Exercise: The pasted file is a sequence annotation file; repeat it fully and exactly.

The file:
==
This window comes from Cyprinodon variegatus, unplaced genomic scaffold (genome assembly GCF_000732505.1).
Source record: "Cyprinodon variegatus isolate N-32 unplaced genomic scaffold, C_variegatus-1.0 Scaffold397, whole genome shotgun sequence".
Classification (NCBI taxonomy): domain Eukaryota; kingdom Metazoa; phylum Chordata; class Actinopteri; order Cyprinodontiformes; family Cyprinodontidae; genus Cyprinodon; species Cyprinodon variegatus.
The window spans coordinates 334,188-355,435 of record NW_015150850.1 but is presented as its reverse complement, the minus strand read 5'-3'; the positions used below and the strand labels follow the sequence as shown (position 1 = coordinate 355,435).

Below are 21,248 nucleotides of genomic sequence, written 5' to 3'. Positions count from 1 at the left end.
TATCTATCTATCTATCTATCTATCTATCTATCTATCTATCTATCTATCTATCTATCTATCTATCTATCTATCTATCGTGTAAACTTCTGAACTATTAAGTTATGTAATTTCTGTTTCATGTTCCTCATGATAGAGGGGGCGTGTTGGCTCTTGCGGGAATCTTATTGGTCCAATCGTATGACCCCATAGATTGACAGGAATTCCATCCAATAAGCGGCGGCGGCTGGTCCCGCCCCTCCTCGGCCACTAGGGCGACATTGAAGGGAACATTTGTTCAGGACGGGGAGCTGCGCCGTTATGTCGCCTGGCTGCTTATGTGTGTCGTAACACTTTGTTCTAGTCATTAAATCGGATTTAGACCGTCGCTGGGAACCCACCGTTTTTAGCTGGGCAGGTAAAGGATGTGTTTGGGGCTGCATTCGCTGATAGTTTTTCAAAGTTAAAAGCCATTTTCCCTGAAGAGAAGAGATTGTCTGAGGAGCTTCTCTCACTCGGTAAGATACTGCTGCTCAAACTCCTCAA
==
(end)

This window comes from Cyprinodon variegatus, unplaced genomic scaffold (genome assembly GCF_000732505.1).
Source record: "Cyprinodon variegatus isolate N-32 unplaced genomic scaffold, C_variegatus-1.0 Scaffold397, whole genome shotgun sequence".
Classification (NCBI taxonomy): domain Eukaryota; kingdom Metazoa; phylum Chordata; class Actinopteri; order Cyprinodontiformes; family Cyprinodontidae; genus Cyprinodon; species Cyprinodon variegatus.
The window spans coordinates 334,188-355,435 of record NW_015150850.1 but is presented as its reverse complement, the minus strand read 5'-3'; the positions used below and the strand labels follow the sequence as shown (position 1 = coordinate 355,435).

Below are 21,248 nucleotides of genomic sequence, written 5' to 3'. Positions count from 1 at the left end.
TATCTATCTATCTATCTATCTATCTATCTATCTATCTATCTATCTATCTATCTATCTATCTATCTATCTATCTATCGTGTAAACTTCTGAACTATTAAGTTATGTAATTTCTGTTTCATGTTCCTCATGATAGAGGGGGCGTGTTGGCTCTTGCGGGAATCTTATTGGTCCAATCGTATGACCCCATAGATTGACAGGAATTCCATCCAATAAGCGGCGGCGGCTGGTCCCGCCCCTCCTCGGCCACTAGGGCGACATTGAAGGGAACATTTGTTCAGGACGGGGAGCTGCGCCGTTATGTCGCCTGGCTGCTTATGTGTGTCGTAACACTTTGTTCTAGTCATTAAATCGGATTTAGACCGTCGCTGGGAACCCACCGTTTTTAGCTGGGCAGGTAAAGGATGTGTTTGGGGCTGCATTCGCTGATAGTTTTTCAAAGTTAAAAGCCATTTTCCCTGAAGAGAAGAGATTGTCTGAGGAGCTTCTCTCACTCGGTAAGATACTGCTGCTCAAACTCCTCAA